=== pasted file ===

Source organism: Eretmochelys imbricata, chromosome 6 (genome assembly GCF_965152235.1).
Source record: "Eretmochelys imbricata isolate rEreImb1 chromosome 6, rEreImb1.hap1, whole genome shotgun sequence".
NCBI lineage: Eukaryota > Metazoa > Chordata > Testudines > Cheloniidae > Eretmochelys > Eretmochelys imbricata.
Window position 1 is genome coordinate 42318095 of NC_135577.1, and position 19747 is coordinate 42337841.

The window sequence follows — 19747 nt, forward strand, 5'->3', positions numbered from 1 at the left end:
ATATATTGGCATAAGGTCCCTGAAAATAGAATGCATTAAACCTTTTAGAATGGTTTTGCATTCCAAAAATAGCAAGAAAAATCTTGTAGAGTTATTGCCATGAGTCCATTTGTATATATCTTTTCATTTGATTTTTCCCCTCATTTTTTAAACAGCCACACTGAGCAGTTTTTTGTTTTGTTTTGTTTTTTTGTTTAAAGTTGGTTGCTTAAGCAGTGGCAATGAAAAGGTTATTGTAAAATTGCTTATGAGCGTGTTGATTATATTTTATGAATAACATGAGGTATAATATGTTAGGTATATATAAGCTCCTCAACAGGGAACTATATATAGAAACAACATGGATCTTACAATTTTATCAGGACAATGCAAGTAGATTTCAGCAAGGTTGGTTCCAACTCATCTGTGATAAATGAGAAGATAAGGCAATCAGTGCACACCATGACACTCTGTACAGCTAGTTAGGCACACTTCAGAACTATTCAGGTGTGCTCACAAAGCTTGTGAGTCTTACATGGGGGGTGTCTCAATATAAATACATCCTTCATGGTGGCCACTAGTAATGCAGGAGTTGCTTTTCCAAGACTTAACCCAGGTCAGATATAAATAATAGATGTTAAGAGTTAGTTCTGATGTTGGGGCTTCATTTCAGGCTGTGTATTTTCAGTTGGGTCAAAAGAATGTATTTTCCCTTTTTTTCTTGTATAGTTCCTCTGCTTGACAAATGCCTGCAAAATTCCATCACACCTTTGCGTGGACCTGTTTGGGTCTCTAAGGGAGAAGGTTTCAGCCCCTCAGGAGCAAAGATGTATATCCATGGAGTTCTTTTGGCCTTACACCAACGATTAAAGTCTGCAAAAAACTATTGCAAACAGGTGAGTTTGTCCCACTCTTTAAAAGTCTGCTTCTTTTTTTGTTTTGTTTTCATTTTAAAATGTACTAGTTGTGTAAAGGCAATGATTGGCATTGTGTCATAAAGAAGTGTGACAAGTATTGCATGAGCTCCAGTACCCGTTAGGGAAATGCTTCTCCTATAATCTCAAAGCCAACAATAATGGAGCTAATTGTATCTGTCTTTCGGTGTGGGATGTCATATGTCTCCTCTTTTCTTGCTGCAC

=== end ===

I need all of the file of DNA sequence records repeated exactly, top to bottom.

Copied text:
Source organism: Eretmochelys imbricata, chromosome 6 (genome assembly GCF_965152235.1).
Source record: "Eretmochelys imbricata isolate rEreImb1 chromosome 6, rEreImb1.hap1, whole genome shotgun sequence".
NCBI lineage: Eukaryota > Metazoa > Chordata > Testudines > Cheloniidae > Eretmochelys > Eretmochelys imbricata.
Window position 1 is genome coordinate 42318095 of NC_135577.1, and position 19747 is coordinate 42337841.

The window sequence follows — 19747 nt, forward strand, 5'->3', positions numbered from 1 at the left end:
ATATATTGGCATAAGGTCCCTGAAAATAGAATGCATTAAACCTTTTAGAATGGTTTTGCATTCCAAAAATAGCAAGAAAAATCTTGTAGAGTTATTGCCATGAGTCCATTTGTATATATCTTTTCATTTGATTTTTCCCCTCATTTTTTAAACAGCCACACTGAGCAGTTTTTTGTTTTGTTTTGTTTTTTTGTTTAAAGTTGGTTGCTTAAGCAGTGGCAATGAAAAGGTTATTGTAAAATTGCTTATGAGCGTGTTGATTATATTTTATGAATAACATGAGGTATAATATGTTAGGTATATATAAGCTCCTCAACAGGGAACTATATATAGAAACAACATGGATCTTACAATTTTATCAGGACAATGCAAGTAGATTTCAGCAAGGTTGGTTCCAACTCATCTGTGATAAATGAGAAGATAAGGCAATCAGTGCACACCATGACACTCTGTACAGCTAGTTAGGCACACTTCAGAACTATTCAGGTGTGCTCACAAAGCTTGTGAGTCTTACATGGGGGGTGTCTCAATATAAATACATCCTTCATGGTGGCCACTAGTAATGCAGGAGTTGCTTTTCCAAGACTTAACCCAGGTCAGATATAAATAATAGATGTTAAGAGTTAGTTCTGATGTTGGGGCTTCATTTCAGGCTGTGTATTTTCAGTTGGGTCAAAAGAATGTATTTTCCCTTTTTTTCTTGTATAGTTCCTCTGCTTGACAAATGCCTGCAAAATTCCATCACACCTTTGCGTGGACCTGTTTGGGTCTCTAAGGGAGAAGGTTTCAGCCCCTCAGGAGCAAAGATGTATATCCATGGAGTTCTTTTGGCCTTACACCAACGATTAAAGTCTGCAAAAAACTATTGCAAACAGGTGAGTTTGTCCCACTCTTTAAAAGTCTGCTTCTTTTTTTGTTTTGTTTTCATTTTAAAATGTACTAGTTGTGTAAAGGCAATGATTGGCATTGTGTCATAAAGAAGTGTGACAAGTATTGCATGAGCTCCAGTACCCGTTAGGGAAATGCTTCTCCTATAATCTCAAAGCCAACAATAATGGAGCTAATTGTATCTGTCTTTCGGTGTGGGATGTCATATGTCTCCTCTTTTCTTGCTGCAC